I put the trays into the cold oven and turned it on to 200 degrees centigrade. ¬†With yeast dough, I have found that starting with a cold oven can produce wonderful “oven spring”, as the yeast goes into overdrive before being killed off by the heat. ¬†After 10 minutes the buns had puffed up nicely and were starting to brown. ¬†I removed one baking sheet at a time and brushed the buns with egg wash, before putting them in the oven again. ¬†After a further 10 minutes the buns were fully cooked and there was the most beautiful smell permeating the whole house!! ¬†If only this could be a scratch-and-sniff post!!

Traditionally, the buns should be brushed with a sugar glaze as soon as they come out of the oven. ¬†I have done this in the past, but I found that it makes the buns sticky and doesn’t add much more than that, so I gave it a miss this time.

What special foods will you be eating this Easter?

Melting moments

You may know that I adore chocolate in all its forms: on its own, in desserts, in cakes, Belgian chocolates – you name it, I’ll probably have eaten it!! ¬†ūüôā

Many years ago, I ate the most wonderful fondant au chocolat¬†in a restaurant. ¬†A fondant au chocolat¬†is a¬†chocolate pudding with a melting interior!! ¬†I’ve been intrigued ever since, and a few weeks ago I decided to make some at home, purely in the interest of research on your behalf, you understand!! ūüôā

I searched the internet for recipes, and finally settled on this one from the BBC Good Food website.

The ingredients were very simple:  butter, eggs, sugar, flour, a little coffee, some cocoa powder and, of course, chocolate!!

The preparation was not difficult either.  To start with, I brushed the moulds with melted butter and dusted them with cocoa powder.  The recipe specified dariole moulds or individual pudding basins, but omitted to give an idea of the size.  I had some dariole moulds, so used two of them, and I replaced the individual pudding basins with ramekins.

Next, I put the butter to melt over a very low heat, then added the chocolate pieces to that.  While the chocolate was melting, I beat the eggs with the sugar until they were very fluffy and thick.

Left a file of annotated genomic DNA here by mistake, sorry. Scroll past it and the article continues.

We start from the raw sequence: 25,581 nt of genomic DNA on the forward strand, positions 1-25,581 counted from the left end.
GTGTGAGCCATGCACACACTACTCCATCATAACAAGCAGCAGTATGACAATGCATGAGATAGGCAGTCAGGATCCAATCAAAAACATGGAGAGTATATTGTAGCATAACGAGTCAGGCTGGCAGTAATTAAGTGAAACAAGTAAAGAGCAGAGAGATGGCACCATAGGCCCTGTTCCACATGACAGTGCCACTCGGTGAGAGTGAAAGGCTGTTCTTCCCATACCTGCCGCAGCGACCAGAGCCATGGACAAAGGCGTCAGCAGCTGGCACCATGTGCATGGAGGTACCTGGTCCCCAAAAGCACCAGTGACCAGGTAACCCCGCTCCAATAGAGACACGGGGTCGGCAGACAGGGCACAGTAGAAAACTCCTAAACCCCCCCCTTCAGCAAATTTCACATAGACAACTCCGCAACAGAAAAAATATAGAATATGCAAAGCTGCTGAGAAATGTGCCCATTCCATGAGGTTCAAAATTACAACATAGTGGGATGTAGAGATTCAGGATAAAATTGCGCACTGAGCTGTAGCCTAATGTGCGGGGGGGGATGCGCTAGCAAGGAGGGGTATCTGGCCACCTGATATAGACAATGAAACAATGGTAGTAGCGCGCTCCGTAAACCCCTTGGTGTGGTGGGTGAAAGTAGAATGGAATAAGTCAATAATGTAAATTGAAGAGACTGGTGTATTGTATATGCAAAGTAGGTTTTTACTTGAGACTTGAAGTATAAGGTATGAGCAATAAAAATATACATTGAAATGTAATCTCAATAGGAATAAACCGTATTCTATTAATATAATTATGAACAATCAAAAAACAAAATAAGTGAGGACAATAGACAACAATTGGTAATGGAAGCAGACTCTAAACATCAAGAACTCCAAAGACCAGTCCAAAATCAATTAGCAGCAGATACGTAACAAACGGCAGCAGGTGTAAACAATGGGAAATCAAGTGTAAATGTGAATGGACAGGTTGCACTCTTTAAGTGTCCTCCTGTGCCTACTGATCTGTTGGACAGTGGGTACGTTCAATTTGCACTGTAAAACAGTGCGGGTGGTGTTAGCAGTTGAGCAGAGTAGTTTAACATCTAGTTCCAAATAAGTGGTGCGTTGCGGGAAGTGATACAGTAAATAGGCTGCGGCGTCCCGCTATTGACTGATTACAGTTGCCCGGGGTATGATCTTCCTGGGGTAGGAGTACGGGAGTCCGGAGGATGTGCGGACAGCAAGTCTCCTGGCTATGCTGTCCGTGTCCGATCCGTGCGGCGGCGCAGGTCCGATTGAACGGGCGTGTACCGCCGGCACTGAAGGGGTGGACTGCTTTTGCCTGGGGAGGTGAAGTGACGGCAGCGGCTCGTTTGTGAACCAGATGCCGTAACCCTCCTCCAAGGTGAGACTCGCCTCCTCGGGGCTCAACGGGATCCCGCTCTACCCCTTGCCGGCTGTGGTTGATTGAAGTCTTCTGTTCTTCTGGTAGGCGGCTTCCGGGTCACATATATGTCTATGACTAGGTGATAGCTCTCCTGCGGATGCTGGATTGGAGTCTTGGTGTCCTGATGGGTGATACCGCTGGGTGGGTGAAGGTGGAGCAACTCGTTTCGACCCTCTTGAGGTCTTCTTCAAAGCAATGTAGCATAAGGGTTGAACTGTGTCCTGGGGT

I added the melted butter/chocolate mixture to the beaten eggs, and mixed the two, then added the coffee and the flour, and folded everything together until well blended.

My mixing bowl had a pouring lip, so it was very easy to fill the moulds.  The recipe called for six moulds РI managed to fill the two dariole moulds and five ramekins.  The darioles are kind of small, so the ramekins might have been the right size.

I cooked the two darioles right away.  The ramekins all went in the fridge.

After exactly 12 minutes, the puddings were well risen!

I ran a knife around the inside of the mould to help ease them out,  and served them with a scoop of vanilla ice cream!

The fondants were very delicious Рthe interior was still squishy, although not as runny as on recipe photograph.  Next time, I would reduce the cooking time for the dariole moulds by a minute or two.  They would probably turn out to be100% perfect.

A couple of days later, I cooked three of the larger ones, the ramekins that I had put in the fridge.  After 12 minutes cooking, the fondants turned out almost exactly like on the picture in the recipe!!

I have two more in the freezer for another day!!

Have you tried making these delicious puddings or something along the same lines?  Do you have your own foolproof recipe?